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BYD bus manufacturing facility in Shaanxi Province, China. Photo: Visual China Group via Getty Images

Electric buses are set to command the bus market worldwide by the late 2020s — and, in 2040, they could make up 80% of the global municipal bus fleet, according to Bloomberg New Energy Finance (BNEF).

Why it matters: While personal electric vehicle penetration has grown more slowly than many advocates hoped, buses are a more practical means of achieving greater levels of implementation across the world. According to BNEF, nearly all electric buses will have a lower cost of ownership than conventional buses by next year.

BYD is the world's largest electrical vehicle manufacturer, and Bobby Hill, the company's VP of North American sales, spoke to Axios about their growth.

The big picture: China has invested more in electric buses than any other nation, accounting for 99% of global e-bus purchases in 2017. According to Hill, China was just the right place for the technology to take off. "The air quality has been bad for years," he said, "and the government and cities found that it could be rapidly improved if they removed emissions from the largest vehicles on the road." In Shenzhen, China, where BYD is based, 100% of public buses are electric, the first city to attain that goal.

Yes, but: The LA Times published an exposé in May detailing poor performance by BYD buses operating in the Los Angeles metro area. BYD has disputed nearly all of the claims, but the article has slowed implementation in other cities. Indianapolis reconsidered electric bus deployment, and natural gas vehicle makers have seized the opportunity to criticize the technology. Hill admitted that there have been problems with buses, but argued that's natural for a new technology, adding that BYD's batteries are covered by a 12-year warranty and faulty buses are serviced and improved.

  • Despite the speed bumps in the U.S. market, BYD expects they and other electric manufacturers will benefit from money that will be made available from the VW settlement fund, much of which is earmarked for low or no-emission vehicles. According to Hill, "Everyone building electric buses is going to get very busy."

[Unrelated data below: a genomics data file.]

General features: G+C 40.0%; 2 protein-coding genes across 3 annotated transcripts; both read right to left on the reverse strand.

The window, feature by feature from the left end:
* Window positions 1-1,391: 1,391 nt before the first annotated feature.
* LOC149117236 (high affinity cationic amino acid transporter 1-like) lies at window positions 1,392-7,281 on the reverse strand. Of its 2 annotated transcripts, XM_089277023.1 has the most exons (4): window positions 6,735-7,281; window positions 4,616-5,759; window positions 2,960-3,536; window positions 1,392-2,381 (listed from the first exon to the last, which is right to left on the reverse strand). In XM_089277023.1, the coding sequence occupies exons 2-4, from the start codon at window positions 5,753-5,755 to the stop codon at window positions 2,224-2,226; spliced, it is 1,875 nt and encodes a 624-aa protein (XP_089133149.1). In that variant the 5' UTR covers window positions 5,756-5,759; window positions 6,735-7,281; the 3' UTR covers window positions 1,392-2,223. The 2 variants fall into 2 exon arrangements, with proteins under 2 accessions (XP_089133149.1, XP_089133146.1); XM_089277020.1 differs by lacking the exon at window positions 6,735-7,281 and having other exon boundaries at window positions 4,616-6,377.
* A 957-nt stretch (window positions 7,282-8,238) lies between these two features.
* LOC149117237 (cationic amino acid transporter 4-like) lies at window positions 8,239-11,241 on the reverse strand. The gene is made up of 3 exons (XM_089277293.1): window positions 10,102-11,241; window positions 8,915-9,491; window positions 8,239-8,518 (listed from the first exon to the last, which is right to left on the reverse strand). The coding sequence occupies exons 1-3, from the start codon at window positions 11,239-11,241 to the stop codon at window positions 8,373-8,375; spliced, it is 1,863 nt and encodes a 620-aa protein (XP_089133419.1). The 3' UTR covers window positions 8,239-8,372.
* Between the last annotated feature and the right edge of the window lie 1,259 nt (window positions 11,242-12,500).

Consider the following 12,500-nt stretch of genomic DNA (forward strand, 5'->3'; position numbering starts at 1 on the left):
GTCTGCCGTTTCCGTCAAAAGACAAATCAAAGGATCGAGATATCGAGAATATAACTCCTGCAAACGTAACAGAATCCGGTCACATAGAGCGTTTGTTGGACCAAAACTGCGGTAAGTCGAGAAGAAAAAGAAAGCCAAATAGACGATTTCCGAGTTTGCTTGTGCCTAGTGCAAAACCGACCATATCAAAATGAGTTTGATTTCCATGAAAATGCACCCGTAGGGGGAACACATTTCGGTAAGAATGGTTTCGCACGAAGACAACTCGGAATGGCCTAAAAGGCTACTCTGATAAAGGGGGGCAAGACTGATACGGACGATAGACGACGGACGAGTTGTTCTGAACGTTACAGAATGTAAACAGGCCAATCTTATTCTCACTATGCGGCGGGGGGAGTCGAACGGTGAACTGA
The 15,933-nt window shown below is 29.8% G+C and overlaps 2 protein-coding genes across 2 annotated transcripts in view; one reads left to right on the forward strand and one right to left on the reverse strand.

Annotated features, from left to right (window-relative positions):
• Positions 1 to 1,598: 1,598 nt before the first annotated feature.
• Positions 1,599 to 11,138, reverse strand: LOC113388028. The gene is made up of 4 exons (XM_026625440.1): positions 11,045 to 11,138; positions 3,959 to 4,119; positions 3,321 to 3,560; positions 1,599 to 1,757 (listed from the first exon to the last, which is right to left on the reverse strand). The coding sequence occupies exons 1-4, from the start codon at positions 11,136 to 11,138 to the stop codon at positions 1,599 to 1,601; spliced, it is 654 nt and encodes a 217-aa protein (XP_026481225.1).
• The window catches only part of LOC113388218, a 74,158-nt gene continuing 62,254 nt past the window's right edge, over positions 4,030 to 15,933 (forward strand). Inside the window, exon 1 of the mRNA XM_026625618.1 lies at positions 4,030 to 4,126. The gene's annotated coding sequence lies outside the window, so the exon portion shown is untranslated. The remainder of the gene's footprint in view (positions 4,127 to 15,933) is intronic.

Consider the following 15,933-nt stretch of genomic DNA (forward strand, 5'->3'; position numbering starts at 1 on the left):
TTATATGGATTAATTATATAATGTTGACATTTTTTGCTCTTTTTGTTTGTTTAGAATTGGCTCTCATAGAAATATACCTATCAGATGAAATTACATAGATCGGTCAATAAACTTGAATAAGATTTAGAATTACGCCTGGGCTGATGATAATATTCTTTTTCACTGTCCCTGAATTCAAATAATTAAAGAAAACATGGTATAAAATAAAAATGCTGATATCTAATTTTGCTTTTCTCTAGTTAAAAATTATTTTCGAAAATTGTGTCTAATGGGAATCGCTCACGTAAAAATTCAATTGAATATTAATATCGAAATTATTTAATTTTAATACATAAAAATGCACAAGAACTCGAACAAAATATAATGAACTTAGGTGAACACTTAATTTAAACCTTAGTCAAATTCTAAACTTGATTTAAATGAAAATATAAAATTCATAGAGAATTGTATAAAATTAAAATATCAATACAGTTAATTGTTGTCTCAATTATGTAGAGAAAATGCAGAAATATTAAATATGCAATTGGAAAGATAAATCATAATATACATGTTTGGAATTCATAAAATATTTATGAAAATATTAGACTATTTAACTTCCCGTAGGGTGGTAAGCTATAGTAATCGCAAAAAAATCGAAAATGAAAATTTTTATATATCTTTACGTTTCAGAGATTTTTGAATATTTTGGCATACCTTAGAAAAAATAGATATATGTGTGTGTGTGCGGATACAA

What's next: By 2040, Bloomberg projects that electric vehicles and buses will increase the global electricity demand by 6%. That's why Hill says they're investing so heavily in energy storage for renewables and working to charge strategically in order to mitigate demand charges. But that kind of demand increase on a global scale will require a great deal more electricity suppliers to come online in the coming years.

Go deeper:

Go deeper

Scoop: Gina Haspel threatened to resign over plan to install Kash Patel as CIA deputy

CIA Director Gina Haspel. Photo: Win McNamee/Getty Images

CIA Director Gina Haspel threatened to resign in early December after President Trump cooked up a hasty plan to install loyalist Kash Patel, a former aide to Rep. Devin Nunes (R-Calif.), as her deputy, according to three senior administration officials with direct knowledge of the matter.

Why it matters: The revelation stunned national security officials and almost blew up the leadership of the world's most powerful spy agency. Only a series of coincidences — and last minute interventions from Vice President Mike Pence and White House counsel Pat Cipollone — stopped it.

Updated 7 hours ago - Politics & Policy

Coronavirus dashboard

Illustration: Sarah Grillo/Axios

  1. Health: Coronavirus deaths reach 4,000 per day as hospitals remain in crisis mode — CDC warns highly transmissible coronavirus variant could become dominant in U.S. in March.
  2. Politics: Biden says, "We will manage the hell out of" vaccine distribution — Biden taps ex-FDA chief to lead Operation Warp Speed amid rollout of COVID plan — Widow of GOP congressman-elect who died of COVID-19 will run to fill his seat.
  3. Vaccine: Battling Black mistrust of the vaccines"Pharmacy deserts" could become vaccine deserts — Instacart to give $25 to shoppers who get vaccine.
  4. Economy: Unemployment filings explode againFed chair: No interest rate hike coming any time soon —  Inflation rose more than expected in December.
  5. World: WHO team arrives in China to investigate pandemic origins.

John Weaver, Lincoln Project co-founder, acknowledges “inappropriate” messages

John Weaver aboard John McCain's campaign plane in February 2000. Photo: Robert Schmidt/AFP via Getty Images)

John Weaver, a veteran Republican operative who co-founded the Lincoln Project, declared in a statement to Axios on Friday that he sent “inappropriate,” sexually charged messages to multiple men.

  • “To the men I made uncomfortable through my messages that I viewed as consensual mutual conversations at the time: I am truly sorry. They were inappropriate and it was because of my failings that this discomfort was brought on you,” Weaver said.
  • “The truth is that I'm gay,” he added. “And that I have a wife and two kids who I love. My inability to reconcile those two truths has led to this agonizing place.”